Twice Tried for Murder
My association with Henry Benjamin Haynes began with a query from WAGS* Member, Bev Russell in early 2014. She had been undertaking research for descendants of Haynes in Western Australia and needed confirmation that he had served with the 9th Regiment in the Crimean War; to that point the reference had occurred only in newspaper accounts in Perth, WA, some 30 years after that war. Haynes was not on my list of soldiers sent to WA as convicts as a result of general courts martial, but it transpired he had been given a life sentence of penal servitude for murder. Unfortunately, I was not able to categorically confirm his service in the Crimea because he was missing from the relevant medal rolls.
The 9th (East Norfolk) Regiment was in Malta at the outbreak of the Russian War when it left for Turkey and the Crimea. The regiment (20 officers, 544 men) landed at Balaclava on 27th November 1854. It was marched at once to the Lines before Sevastopol and placed on duty in the trenches. The weather was wet, cold and tempestuous. Cholera made its appearance on 29th November. In the course of that and the following day, 13 cases occurred of which six proved fatal; 81 fell ill in December out of a strength of 544 men. Those able, engaged in the action at Sevastopol until the end of the Siege. This incurred 96 casualties, about half at the first attack on the Redan and half in the Sevastopol bombardments; seven were killed in action. The regiment then served in Canada and in November 1857 returned home. A second Battalion was formed in that year.
On 8th March 1859, 16 months after returning from Canada to England with the regiment, an inquest by Deputy Coroner Samuel Chandler was held in Aldershot. Henry Benjamin Haynes, a soldier of the 9th Regiment was sent to trial at the Winchester Assizes for the murder of eighteen year old Mary McGowan. The story, mostly under the headline ‘Dreadful Murder at Aldershott’, was reported in at least fifty British newspapers and even made it into the antipodean press in an article in the Sydney newspaper Empire on 19th September 1859.
It is worth noting that a comrade and witness at the inquest, Robert Kalender [sic] was recorded on the medal roll as Robert Callender, Private #3043. Kalender/Callender indicated at the inquest “Haynes worked in the tailor’s shop with me.” The same newspaper report implied Haynes’ mental health problems had started during his time in ‘America’ – Army service in Canada, perhaps.
Haynes had arrived in Fremantle on Palmerston and from there, research was a relatively smooth journey working backwards to discover this man’s records in various prisons following his trial for murder on 14th July 1859. The records also led me to his ‘pedigree’. Henry Haynes’ visitor in Millbank and Pentonville prisons had been a Robert Haynes of 1 Holly Street, South Dalston, London. Assuming this to be his father, I checked Robert Haynes and his family through the census records from 1841 to 1861. I discovered Henry Haynes had been born in Chard, Somerset in 1838, son of Robert (grocer and baker) and Mary Ann Haines/Haynes. Interestingly, Henry did not bear the second name ‘Benjamin’ on any census and had siblings named Charlotte, Mary Ann, Matilda, George and Walter.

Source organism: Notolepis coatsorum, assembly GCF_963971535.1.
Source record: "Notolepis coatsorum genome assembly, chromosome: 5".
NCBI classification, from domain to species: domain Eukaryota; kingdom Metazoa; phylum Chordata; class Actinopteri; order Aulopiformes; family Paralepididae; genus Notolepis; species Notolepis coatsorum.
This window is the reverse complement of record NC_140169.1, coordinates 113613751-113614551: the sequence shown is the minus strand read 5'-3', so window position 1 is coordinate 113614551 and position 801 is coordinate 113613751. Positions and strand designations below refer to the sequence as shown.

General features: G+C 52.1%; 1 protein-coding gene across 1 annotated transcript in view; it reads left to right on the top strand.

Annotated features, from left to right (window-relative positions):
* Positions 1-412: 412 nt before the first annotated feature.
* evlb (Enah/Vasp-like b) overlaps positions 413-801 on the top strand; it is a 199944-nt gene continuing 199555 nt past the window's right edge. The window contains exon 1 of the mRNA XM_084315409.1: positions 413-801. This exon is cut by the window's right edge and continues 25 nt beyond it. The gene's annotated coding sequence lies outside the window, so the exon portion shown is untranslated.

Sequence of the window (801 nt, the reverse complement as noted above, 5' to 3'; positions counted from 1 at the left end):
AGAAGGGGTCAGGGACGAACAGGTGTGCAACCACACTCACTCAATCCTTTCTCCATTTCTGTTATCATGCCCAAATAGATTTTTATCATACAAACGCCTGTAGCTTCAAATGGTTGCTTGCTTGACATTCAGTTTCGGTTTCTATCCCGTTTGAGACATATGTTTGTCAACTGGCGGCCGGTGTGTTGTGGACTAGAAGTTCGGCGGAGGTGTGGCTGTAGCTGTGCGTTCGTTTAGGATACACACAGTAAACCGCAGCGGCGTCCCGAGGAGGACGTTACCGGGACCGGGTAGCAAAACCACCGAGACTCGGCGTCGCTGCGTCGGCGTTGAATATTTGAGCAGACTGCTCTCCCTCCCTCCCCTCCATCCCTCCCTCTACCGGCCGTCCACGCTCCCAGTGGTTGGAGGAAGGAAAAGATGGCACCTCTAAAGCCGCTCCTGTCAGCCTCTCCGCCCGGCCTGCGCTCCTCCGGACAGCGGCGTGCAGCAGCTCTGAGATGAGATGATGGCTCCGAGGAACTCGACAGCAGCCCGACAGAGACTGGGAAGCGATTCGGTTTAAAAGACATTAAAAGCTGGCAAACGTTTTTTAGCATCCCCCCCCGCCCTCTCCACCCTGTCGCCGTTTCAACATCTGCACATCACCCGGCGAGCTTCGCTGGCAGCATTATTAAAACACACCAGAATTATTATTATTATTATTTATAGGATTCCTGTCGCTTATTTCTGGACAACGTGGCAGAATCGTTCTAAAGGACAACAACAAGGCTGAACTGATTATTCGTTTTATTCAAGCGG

The census revealed that Henry Haynes was residing with his family at 46 Northampton Road, Clerkenwell, London in 1851. He is recorded as a 12-year old, occupation ‘printer’. This begs the questions (a) when did he train to qualify as a tailor and (b) when did he join the Army and at what age? Certainly he would have been under the age of 18 when he was in the Crimea.
1859 Mar 6 Murder of Mary McGown in Aldershot.
1859 Mar 8 Inquest – sent to Trial in Winchester.
1859 Jul 14 Tried at Winchester Assizes – guilty, sentenced to death penalty.
1859 Jul 30 Stay of Execution by the Secretary of State.
1859 Mar 6 Winchester Prison, for 6 months 20 days.
1959 Sep 26 Millbank Prison #9467, for 24 days.
1959 Oct 20 Pentonville Prison #8907, for 61 days.
Physical description: Height: 5 ft. 4.1/2 ins. Complexion: fresh. Eyes: hazel. Hair: light brown. Stature: slender. Visage: oval.
Scars: over left eye and on right groin.
1859 Dec 20 Portsmouth Prison #6263 (on medical grounds), for 10 months, 10 days.
1860 Nov 10 Convict Ship Palmerston, for 93 voyage days.
1861 Feb 11 Fremantle Prison #5679.
1864 Aug 4 Ticket of Leave.
1864 Dec 24 First employed as a Tailor on piece work in Perth.
1865 Mar 9 First employed on his own account in Perth.
1871 Aug 16 Conditional Pardon.
Additional information about Henry Benjamin Haynes can be found in A Sad Story Told by Bev Russell. Thank you Bev for allowing me to publish your work on Haynes and his daughter Mary Ann.
* Western Australian Genealogical Society
Census of England & Wales HO107-949-1 (1841), HO197-1517 (1851), RG9-161 (1861), National Archives, Kew.
Crimea War Medal Roll WO100-26-325, The National Archives, Kew.
The Record and Badges of the British Army, Chichester and Burges-Short, 1900.
British Army Medical Services and the Malta Garrison 1799 – 1979 website.
Medals of the Regiments, North East Medals website.
An Inquisition in the Parish of Aldershot, Southampton, 1859.
London Times, Thursday, 10 Mar 1859, page. 7, Issue 23250.
Hampshire Telegraph, 6 Aug 1859.
Empire (Sydney, NSW), 19 Sep 1859, page 8.
Millbank Prison Register PCom2-42-9467, National Archives, Kew(courtesy Bevan Carter).
Pentonville Prison Register PCom2-68-8907, National Archives, Kew (courtesy Bevan Carter).
Portsmouth Prison Register HO8-146, National Archives, Kew.
Fremantle Prison Database website.
Convict Registers Acc. 1156, Reel 4, WA State Records Office, Perth.
© Diane Oldman 2018